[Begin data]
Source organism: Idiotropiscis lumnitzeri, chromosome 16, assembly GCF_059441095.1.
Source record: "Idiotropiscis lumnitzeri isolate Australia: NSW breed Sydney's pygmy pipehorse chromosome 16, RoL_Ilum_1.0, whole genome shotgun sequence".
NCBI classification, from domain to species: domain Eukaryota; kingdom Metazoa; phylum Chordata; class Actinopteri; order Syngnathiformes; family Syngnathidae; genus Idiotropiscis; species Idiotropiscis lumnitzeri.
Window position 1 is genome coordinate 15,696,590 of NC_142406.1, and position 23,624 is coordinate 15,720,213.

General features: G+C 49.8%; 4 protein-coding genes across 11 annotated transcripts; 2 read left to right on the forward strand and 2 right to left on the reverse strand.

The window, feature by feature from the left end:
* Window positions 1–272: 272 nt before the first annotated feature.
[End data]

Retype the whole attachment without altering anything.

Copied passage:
Source organism: Idiotropiscis lumnitzeri, chromosome 16, assembly GCF_059441095.1.
Source record: "Idiotropiscis lumnitzeri isolate Australia: NSW breed Sydney's pygmy pipehorse chromosome 16, RoL_Ilum_1.0, whole genome shotgun sequence".
NCBI classification, from domain to species: domain Eukaryota; kingdom Metazoa; phylum Chordata; class Actinopteri; order Syngnathiformes; family Syngnathidae; genus Idiotropiscis; species Idiotropiscis lumnitzeri.
Window position 1 is genome coordinate 15,696,590 of NC_142406.1, and position 23,624 is coordinate 15,720,213.

General features: G+C 49.8%; 4 protein-coding genes across 11 annotated transcripts; 2 read left to right on the forward strand and 2 right to left on the reverse strand.

The window, feature by feature from the left end:
* Window positions 1–272: 272 nt before the first annotated feature.